The sun warms my face and bones. It’s summer, late January. Cloudless. With this exciting cornucopia of impromptu events taking place right outside my balcony. Including the heartbreaking cries of a baby downstairs.
This has thus far been such a quiet apartment complex, except for the chronic barking seals. Which I love. Which I crave. Along with the bird squawks. And the purring boats and the occasional conversation of the outboard riggers. This has been a place of absolute, restorative peace. But today, as I mentioned, a baby cries, a grandchild no doubt, amidst adult conversations and the occasional barking caged dog.
Once in a while, I see a human climbing up or down the stairs in this blemished 1960s dwelling. My eyebrows raise with little kid excitement; I crave greetings, interaction, a wondering conversation about what brought them to this temporary seaside shelter, several of the guests, hooked on the standstill of time, have lived here from years from what I’m told.
A basking seal reminds me that time is merely a human invention. To the instructive creatures who inhabit our fragile planet, time is irrelevant. What matters to them is the here and now. Resting. Dreaming. Until it’s time to eat or swim or hang out with friends or stay clear of boaters.
My idol is the harbor seal. And the cormorants. And all the flying, diving acrobats of the sea. I want to be them, gliding in the sunset with no notion of tomorrow.
I am at peace.
Even the Facetimes.
Even the emails and texts.
Even the yacht-toasting Yugoslavian-boating passerby’s, can’t shatter my thermal coat of gratitude. To be in this place so close to “home”, is like climbing into a warm cabin right before a winter’s frost.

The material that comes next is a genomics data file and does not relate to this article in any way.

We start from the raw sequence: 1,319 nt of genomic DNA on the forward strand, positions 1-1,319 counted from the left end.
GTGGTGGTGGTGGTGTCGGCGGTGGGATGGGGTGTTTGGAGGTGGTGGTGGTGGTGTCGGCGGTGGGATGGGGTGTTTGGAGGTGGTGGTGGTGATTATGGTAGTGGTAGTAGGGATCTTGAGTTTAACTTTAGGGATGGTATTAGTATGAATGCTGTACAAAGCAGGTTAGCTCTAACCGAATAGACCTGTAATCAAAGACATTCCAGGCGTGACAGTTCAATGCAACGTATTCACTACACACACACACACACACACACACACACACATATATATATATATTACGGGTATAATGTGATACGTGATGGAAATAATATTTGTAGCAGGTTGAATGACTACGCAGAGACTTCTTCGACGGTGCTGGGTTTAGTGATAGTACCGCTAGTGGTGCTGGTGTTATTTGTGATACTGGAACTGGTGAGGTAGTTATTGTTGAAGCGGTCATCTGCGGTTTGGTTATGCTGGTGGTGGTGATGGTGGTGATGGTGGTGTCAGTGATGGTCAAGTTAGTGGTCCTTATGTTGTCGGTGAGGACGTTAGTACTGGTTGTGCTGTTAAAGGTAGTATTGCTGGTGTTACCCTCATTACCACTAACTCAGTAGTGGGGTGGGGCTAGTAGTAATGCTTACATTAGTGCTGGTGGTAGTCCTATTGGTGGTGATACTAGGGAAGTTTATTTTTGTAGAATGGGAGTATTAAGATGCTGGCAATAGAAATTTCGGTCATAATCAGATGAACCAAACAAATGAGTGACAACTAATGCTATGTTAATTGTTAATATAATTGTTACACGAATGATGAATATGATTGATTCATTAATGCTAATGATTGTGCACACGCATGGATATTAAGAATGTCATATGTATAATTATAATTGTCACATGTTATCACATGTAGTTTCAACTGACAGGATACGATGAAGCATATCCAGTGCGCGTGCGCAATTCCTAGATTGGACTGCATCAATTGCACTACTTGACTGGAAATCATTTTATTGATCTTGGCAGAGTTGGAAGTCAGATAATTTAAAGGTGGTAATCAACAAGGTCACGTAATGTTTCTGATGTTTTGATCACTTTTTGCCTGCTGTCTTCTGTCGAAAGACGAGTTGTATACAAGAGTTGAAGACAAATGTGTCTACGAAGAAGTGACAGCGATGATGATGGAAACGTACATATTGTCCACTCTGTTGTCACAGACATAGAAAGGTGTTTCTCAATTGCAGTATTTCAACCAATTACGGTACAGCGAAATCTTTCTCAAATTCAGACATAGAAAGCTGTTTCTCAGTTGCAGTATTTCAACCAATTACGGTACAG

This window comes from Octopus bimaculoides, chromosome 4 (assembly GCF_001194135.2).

To return, not in triumph, but in humility and thankfulness for the life this place gifted me, for the memories, the challenges, the hope and despair; the friendships and the heartbreak, the beginnings and the end; it all happened here in this home that is no longer my home. A new beginning. A fresh start where I can clear the slate and re-write a brand new history.
I no longer need to look back.
I don’t need to say, “I’m sorry.”
“Good morning, how are you?” shall be my new phrase going forward.
“I’m brilliant,” I will respond in return.
Because that’s how I feel inside. Smiling. Hopeful. Excited about the road ahead. What will I discover? What new things will I learn? Listening to my body. Paying attention to my soul. Peace like not a river, but like the mouth of this marina which I study like a student of impressionistic paintings. I’m a docent, an advocate, an admirer who wishes to climb into the mind of the creator to inquire about process, choice of color, blocking, particular paint strokes and if the end produced expressed what she needed to express, in other words, was she satisfied?
The day isn’t long enough. I will wake up earlier and stay awake longer. I’m on vacation without an alarm clock.
I don’t want to miss a moment not delighting in Monet with her ears perked up like tents on fire season alert as she eyes the stealth seal gently climb down the scratchy rocks; not the assortment of birds flying South; not the silhouette of fisherman ably rambling across the breakwater, nor the gurgling of the rescue boat idling at sunset or the incoming storm clouds or the fragrant smell of rosemary billowing down the hallway. I don’t want to miss a second more worrying about the baby, who eventually stopped crying, or my grandchildren babies who are all doing just fine, or possible real estate investments, or what new van to buy or not, or my dear ex-husband’s ill health and housing plight, or Ukraine or Trump and Biden’s classified document blunders, or the people who don’t “get” or like me, or the missteps I have made along the way that brought me to this place, this moment of glorious gratitude.
The sun sets, a door closes.
No more regrets.
I pledge to embrace the ever-present extended hand.
Moving out, it seems, can mean moving on.